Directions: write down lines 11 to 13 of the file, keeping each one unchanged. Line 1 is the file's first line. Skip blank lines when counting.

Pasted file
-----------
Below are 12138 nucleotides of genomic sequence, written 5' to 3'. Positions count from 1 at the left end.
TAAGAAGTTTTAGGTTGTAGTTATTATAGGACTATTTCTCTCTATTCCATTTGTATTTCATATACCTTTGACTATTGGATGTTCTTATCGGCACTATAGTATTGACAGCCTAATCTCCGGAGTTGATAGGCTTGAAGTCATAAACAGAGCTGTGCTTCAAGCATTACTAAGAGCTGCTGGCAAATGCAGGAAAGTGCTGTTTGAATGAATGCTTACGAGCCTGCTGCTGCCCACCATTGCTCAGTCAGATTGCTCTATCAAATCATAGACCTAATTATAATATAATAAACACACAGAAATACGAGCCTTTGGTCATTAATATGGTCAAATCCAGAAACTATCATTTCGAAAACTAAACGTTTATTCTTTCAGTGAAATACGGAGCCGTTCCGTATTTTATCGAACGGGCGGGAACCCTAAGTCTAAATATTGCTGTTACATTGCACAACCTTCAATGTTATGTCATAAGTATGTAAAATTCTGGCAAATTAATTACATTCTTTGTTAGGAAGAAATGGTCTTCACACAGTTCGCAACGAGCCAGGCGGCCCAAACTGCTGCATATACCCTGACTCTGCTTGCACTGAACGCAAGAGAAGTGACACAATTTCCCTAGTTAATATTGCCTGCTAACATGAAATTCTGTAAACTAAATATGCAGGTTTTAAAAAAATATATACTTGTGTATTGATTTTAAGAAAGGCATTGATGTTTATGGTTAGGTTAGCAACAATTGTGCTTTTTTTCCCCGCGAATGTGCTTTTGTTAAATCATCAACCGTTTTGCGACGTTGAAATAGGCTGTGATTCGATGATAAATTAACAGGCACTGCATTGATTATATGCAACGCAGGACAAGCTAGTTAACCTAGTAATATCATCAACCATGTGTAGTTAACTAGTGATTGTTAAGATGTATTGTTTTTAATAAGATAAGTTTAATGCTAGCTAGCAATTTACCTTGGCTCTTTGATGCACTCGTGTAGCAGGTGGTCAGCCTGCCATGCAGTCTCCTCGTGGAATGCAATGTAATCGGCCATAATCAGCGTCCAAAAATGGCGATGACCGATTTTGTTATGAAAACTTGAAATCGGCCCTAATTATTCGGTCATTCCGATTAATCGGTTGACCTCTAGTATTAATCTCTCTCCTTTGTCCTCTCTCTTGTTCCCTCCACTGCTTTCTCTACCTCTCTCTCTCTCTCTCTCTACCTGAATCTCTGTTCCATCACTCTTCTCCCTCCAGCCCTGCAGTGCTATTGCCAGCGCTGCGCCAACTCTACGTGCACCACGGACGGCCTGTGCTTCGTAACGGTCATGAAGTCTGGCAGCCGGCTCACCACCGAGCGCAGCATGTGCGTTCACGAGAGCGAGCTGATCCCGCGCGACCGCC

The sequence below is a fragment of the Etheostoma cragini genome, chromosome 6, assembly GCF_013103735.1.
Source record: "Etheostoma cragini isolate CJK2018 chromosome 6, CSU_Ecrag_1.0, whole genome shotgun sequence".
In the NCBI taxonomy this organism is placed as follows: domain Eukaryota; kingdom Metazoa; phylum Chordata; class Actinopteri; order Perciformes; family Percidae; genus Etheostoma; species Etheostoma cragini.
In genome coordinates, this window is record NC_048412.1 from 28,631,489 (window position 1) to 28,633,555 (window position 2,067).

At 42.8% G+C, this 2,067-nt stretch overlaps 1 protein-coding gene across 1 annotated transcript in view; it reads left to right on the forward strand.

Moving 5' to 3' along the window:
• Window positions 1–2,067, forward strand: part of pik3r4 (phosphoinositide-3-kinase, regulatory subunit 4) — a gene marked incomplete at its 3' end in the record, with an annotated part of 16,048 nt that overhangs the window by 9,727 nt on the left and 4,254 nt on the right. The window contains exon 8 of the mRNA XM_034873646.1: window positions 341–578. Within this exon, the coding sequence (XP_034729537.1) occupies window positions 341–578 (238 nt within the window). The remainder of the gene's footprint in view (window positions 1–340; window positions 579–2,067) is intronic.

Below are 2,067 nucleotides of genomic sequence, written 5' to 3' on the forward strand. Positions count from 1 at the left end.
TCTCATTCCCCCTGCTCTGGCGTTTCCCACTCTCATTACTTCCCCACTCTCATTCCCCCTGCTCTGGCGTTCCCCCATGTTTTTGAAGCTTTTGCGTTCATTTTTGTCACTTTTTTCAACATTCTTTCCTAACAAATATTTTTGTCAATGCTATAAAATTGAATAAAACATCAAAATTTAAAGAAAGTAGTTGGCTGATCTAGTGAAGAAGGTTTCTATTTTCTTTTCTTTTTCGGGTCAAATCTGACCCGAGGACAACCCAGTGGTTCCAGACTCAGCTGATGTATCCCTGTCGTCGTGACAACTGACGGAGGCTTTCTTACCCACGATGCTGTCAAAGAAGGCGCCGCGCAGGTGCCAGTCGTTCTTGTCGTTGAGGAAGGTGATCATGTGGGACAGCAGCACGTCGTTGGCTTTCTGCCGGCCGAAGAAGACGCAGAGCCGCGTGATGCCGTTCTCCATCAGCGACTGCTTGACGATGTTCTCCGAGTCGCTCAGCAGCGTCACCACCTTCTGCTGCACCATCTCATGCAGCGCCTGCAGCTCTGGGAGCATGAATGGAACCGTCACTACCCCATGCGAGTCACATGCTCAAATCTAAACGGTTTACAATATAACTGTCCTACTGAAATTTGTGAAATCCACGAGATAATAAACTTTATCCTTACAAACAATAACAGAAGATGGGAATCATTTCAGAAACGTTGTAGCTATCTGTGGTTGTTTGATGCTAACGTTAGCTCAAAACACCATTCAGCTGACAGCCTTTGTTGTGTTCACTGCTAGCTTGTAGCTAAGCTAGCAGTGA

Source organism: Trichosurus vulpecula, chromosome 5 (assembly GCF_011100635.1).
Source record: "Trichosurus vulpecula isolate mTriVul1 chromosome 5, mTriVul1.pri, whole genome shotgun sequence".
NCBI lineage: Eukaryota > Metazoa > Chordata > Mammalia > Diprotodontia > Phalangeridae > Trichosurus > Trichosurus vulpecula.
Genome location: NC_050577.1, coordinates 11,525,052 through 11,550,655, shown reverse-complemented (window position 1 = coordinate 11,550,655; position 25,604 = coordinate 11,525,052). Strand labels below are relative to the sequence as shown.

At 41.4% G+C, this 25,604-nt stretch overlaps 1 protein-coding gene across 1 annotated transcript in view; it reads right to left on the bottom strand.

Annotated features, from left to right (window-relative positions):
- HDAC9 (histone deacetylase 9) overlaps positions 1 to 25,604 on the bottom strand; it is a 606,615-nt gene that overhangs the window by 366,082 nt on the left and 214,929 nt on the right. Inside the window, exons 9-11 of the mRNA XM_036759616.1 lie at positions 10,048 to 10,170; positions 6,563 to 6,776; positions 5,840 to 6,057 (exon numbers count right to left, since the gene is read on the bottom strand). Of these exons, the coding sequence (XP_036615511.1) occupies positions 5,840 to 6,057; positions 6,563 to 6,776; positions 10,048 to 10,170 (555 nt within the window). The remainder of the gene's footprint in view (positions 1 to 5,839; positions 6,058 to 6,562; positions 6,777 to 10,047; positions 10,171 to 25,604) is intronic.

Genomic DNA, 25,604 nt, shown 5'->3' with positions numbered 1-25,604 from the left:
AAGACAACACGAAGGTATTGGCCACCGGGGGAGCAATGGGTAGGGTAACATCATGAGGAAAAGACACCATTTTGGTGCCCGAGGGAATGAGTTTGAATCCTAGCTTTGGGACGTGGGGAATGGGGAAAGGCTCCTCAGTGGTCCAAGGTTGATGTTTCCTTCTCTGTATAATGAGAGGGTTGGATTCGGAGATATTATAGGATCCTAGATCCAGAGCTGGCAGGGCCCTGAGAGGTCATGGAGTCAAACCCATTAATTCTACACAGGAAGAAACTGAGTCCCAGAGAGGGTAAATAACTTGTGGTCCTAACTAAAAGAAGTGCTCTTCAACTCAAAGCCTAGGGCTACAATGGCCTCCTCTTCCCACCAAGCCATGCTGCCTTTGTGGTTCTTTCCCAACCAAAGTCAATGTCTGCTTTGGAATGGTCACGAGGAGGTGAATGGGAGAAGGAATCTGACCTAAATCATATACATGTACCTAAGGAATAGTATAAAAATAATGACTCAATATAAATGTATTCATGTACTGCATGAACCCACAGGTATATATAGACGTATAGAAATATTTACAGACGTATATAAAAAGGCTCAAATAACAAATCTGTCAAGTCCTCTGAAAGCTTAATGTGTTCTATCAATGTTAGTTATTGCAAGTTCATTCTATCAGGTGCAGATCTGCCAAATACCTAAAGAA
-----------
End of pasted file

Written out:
TCTCATTCCCCCTGCTCTGGCGTTTCCCACTCTCATTACTTCCCCACTCTCATTCCCCCTGCTCTGGCGTTCCCCCATGTTTTTGAAGCTTTTGCGTTCATTTTTGTCACTTTTTTCAACATTCTTTCCTAACAAATATTTTTGTCAATGCTATAAAATTGAATAAAACATCAAAATTTAAAGAAAGTAGTTGGCTGATCTAGTGAAGAAGGTTTCTATTTTCTTTTCTTTTTCGGGTCAAATCTGACCCGAGGACAACCCAGTGGTTCCAGACTCAGCTGATGTATCCCTGTCGTCGTGACAACTGACGGAGGCTTTCTTACCCACGATGCTGTCAAAGAAGGCGCCGCGCAGGTGCCAGTCGTTCTTGTCGTTGAGGAAGGTGATCATGTGGGACAGCAGCACGTCGTTGGCTTTCTGCCGGCCGAAGAAGACGCAGAGCCGCGTGATGCCGTTCTCCATCAGCGACTGCTTGACGATGTTCTCCGAGTCGCTCAGCAGCGTCACCACCTTCTGCTGCACCATCTCATGCAGCGCCTGCAGCTCTGGGAGCATGAATGGAACCGTCACTACCCCATGCGAGTCACATGCTCAAATCTAAACGGTTTACAATATAACTGTCCTACTGAAATTTGTGAAATCCACGAGATAATAAACTTTATCCTTACAAACAATAACAGAAGATGGGAATCATTTCAGAAACGTTGTAGCTATCTGTGGTTGTTTGATGCTAACGTTAGCTCAAAACACCATTCAGCTGACAGCCTTTGTTGTGTTCACTGCTAGCTTGTAGCTAAGCTAGCAGTGA

Source organism: Trichosurus vulpecula, chromosome 5 (assembly GCF_011100635.1).
Source record: "Trichosurus vulpecula isolate mTriVul1 chromosome 5, mTriVul1.pri, whole genome shotgun sequence".